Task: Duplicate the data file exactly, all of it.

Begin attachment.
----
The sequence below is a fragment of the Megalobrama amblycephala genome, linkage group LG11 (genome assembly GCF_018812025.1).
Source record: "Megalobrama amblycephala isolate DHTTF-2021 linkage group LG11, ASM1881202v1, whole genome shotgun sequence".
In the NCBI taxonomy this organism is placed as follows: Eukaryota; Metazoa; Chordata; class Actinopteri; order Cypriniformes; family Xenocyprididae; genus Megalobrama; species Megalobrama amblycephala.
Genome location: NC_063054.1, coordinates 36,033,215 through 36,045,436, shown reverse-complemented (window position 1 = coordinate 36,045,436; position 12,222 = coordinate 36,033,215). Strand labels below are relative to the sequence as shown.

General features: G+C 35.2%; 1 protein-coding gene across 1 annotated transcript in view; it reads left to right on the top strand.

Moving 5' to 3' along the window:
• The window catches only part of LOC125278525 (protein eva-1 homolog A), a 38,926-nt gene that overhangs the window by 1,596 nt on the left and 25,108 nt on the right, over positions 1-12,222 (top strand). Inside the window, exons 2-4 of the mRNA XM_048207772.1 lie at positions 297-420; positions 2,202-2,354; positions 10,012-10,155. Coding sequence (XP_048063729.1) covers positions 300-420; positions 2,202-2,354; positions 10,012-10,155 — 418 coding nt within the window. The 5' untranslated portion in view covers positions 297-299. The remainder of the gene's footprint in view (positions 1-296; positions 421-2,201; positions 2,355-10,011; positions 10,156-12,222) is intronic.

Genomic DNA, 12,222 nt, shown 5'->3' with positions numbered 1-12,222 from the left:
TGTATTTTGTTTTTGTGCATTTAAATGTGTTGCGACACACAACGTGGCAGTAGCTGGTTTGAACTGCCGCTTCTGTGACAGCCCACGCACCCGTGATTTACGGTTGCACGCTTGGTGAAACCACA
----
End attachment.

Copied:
The sequence below is a fragment of the Megalobrama amblycephala genome, linkage group LG11 (genome assembly GCF_018812025.1).
Source record: "Megalobrama amblycephala isolate DHTTF-2021 linkage group LG11, ASM1881202v1, whole genome shotgun sequence".
In the NCBI taxonomy this organism is placed as follows: Eukaryota; Metazoa; Chordata; class Actinopteri; order Cypriniformes; family Xenocyprididae; genus Megalobrama; species Megalobrama amblycephala.
Genome location: NC_063054.1, coordinates 36,033,215 through 36,045,436, shown reverse-complemented (window position 1 = coordinate 36,045,436; position 12,222 = coordinate 36,033,215). Strand labels below are relative to the sequence as shown.

General features: G+C 35.2%; 1 protein-coding gene across 1 annotated transcript in view; it reads left to right on the top strand.

Moving 5' to 3' along the window:
• The window catches only part of LOC125278525 (protein eva-1 homolog A), a 38,926-nt gene that overhangs the window by 1,596 nt on the left and 25,108 nt on the right, over positions 1-12,222 (top strand). Inside the window, exons 2-4 of the mRNA XM_048207772.1 lie at positions 297-420; positions 2,202-2,354; positions 10,012-10,155. Coding sequence (XP_048063729.1) covers positions 300-420; positions 2,202-2,354; positions 10,012-10,155 — 418 coding nt within the window. The 5' untranslated portion in view covers positions 297-299. The remainder of the gene's footprint in view (positions 1-296; positions 421-2,201; positions 2,355-10,011; positions 10,156-12,222) is intronic.

Genomic DNA, 12,222 nt, shown 5'->3' with positions numbered 1-12,222 from the left:
TGTATTTTGTTTTTGTGCATTTAAATGTGTTGCGACACACAACGTGGCAGTAGCTGGTTTGAACTGCCGCTTCTGTGACAGCCCACGCACCCGTGATTTACGGTTGCACGCTTGGTGAAACCACA